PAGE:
Tags: pope | washes | feet | prisoner | mass

Pope to Wash Feet of Juvenile Prisoners in Break With Tradition

Wednesday, 27 Mar 2013 09:47 AM

By Edward Pentin

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Prisoners at a youth detention center in Rome are preparing for a special guest Thursday afternoon: Pope Francis.

In one of many breaks with papal tradition since he was elected to lead the Catholic Church on March 13, the Argentine pontiff has chosen to celebrate the Mass of the Lord’s Supper at the center instead of the basilica of St. John Lateran where it is traditionally held.

The mass will take place in the chapel of the Casal del Marmo Penitential Institute for Minors, and Francis has made it his “express desire” that it be “very simple.” Pope Benedict XVI also celebrated mass there in 2007.

But most poignantly, the Pope will wash the feet of 12 detainees who will be chosen from different nationalities and religious confessions. The Vatican says about 10 girls and 40 boys will take part in the mass, saying the readings or the prayers of the faithful.

Christian churches throughout the world have a similar ceremony of foot washing on Holy Thursday, a tradition that derives from the gospel of John, in which Jesus washes the feet of his disciples as an example of love and service. "If I then, your Lord and Teacher, have washed your feet, you also ought to wash one another’s feet," Jesus says in the gospel. "For I have given you an example, that you should do as I have done to you."

But traditionally, priests have washed the feet of sub-deacons, clergy or laymen, as the ceremony is a memorial of Christ and his apostles. Church law states that only men can have their feet washed, so the Pope’s decision to perform the ceremony in a juvenile prison has caused controversy in some quarters.

The Vatican has been keen to point out that when he was Archbishop of Buenos Aires, Cardinal Bergoglio celebrated the mass in a prison, hospital, or hospice for the poor and marginalized, and washed the feet of 12 who lived there. “With this celebration at Casal del Marmo, Pope Francis will continue his custom, which is characterized by its humble context,” the Vatican says.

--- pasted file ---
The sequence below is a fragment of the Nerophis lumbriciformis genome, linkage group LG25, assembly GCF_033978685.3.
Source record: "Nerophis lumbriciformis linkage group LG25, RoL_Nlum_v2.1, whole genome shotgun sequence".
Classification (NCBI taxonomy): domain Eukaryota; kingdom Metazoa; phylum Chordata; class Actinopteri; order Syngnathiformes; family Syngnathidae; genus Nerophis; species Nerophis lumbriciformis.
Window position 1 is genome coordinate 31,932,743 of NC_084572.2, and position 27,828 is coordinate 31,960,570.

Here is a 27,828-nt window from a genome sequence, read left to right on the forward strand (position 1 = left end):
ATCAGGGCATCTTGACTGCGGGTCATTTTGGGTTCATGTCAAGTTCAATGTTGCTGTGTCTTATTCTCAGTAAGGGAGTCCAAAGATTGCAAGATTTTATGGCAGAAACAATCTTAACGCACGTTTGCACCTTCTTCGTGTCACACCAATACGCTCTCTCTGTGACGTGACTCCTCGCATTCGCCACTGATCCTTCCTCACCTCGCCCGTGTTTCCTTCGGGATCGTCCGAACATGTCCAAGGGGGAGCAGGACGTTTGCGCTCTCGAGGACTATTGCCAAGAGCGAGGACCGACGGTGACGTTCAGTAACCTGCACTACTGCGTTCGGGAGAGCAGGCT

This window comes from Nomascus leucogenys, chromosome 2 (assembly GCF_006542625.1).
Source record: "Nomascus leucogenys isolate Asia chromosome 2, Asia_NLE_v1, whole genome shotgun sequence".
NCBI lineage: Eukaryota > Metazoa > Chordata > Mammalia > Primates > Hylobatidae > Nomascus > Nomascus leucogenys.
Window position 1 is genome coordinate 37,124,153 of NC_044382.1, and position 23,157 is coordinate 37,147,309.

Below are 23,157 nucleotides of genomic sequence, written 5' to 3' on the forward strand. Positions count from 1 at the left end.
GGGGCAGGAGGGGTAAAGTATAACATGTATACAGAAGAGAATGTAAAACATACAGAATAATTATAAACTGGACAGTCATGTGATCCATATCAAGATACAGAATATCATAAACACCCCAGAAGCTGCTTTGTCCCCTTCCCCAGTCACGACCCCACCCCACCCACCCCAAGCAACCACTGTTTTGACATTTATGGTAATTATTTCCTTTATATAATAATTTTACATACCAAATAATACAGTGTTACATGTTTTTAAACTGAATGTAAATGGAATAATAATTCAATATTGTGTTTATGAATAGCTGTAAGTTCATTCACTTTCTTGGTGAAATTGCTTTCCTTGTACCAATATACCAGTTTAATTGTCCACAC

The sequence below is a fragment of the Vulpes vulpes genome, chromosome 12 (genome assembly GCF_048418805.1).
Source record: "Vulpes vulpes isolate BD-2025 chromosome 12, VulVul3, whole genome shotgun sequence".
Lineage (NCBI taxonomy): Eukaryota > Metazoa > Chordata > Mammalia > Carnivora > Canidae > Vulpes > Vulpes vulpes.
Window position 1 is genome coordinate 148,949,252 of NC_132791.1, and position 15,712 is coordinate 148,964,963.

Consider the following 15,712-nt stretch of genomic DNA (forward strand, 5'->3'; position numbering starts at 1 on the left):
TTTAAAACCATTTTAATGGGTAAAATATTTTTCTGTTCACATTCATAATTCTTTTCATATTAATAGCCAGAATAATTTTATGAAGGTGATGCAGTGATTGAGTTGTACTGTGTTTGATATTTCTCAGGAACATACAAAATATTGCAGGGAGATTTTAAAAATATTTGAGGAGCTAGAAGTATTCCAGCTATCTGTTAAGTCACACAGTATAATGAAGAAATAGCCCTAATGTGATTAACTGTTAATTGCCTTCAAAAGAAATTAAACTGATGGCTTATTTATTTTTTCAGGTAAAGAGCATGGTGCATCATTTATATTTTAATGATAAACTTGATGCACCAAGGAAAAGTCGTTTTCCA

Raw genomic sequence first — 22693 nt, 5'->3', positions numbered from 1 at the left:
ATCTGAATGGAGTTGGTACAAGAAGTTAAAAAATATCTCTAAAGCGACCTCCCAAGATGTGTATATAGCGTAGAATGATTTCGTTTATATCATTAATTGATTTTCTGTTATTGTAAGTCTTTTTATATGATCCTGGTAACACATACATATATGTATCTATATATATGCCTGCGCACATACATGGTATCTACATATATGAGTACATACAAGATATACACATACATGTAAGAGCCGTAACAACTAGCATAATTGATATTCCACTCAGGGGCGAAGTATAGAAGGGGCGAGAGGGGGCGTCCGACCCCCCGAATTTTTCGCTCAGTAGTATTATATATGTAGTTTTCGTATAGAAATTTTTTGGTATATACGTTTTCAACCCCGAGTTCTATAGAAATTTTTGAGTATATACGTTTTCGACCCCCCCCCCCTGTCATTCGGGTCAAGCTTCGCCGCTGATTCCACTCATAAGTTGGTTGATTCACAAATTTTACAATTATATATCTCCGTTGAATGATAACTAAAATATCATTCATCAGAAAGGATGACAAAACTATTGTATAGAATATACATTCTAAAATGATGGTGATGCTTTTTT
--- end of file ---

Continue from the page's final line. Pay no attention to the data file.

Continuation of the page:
Others also have noted that the new Pope has yet to formally “take possession” of the basilica of St. John Lateran — also known as the “Mother of All Churches” — and so possibly decided to revert to his previous practice as archbishop.

But the Vatican dismisses this claim.

“Even if he were washing the feet in the Lateran [basilica], I don’t think he’d be choosing 12 priests. He’d be choosing 12 sick people, or 12 homeless people to have their feet washed,” said a Vatican spokesman. “This is a convenient way of doing it, but I don’t know to what degree not taking possession of St. John Lateran has to do with this. He could have done it in St. Peter’s basilica.”

Celebrating the mass with the Pope will be Cardinal Agostino Vallini, vicar general of the Diocese of Rome, and the Rev. Gaetano Greco, chaplain of the Institute. After the mass, the Pope will meet with the youth and the prison staff in the prison gym. Around 150 people, including Italian government officials, are expected to attend.

The Vatican says the youth will give the Pope a wooden crucifix and kneeler which they made themselves in the prison workshop. The Pope is to bring Easter eggs and “colomba” (the traditional Italian Easter cake in the shape of a dove) for detainees and staff.

Given the intimate nature of the pastoral visit, media coverage is restricted and there will be no live broadcasts, the Vatican said.

The Pope’s decision is the latest in a number of breaks with tradition. He chose not to wear the usual papal vestments on the night of his election, traveled by bus with other cardinals, and has worn black instead of traditional red papal shoes.

On Tuesday he said that for now he would rather stay in a Vatican guesthouse rather than move into the palatial papal apartment. The Pope was meant to stay in the Casa Santa Marta guesthouse only on a temporary basis until the apostolic palace renovations were completed.

Each of these moves is consistent with his life as an archbishop, and in line with his personal humility and wish for simplicity, which he sees as a more effective way of evangelization.

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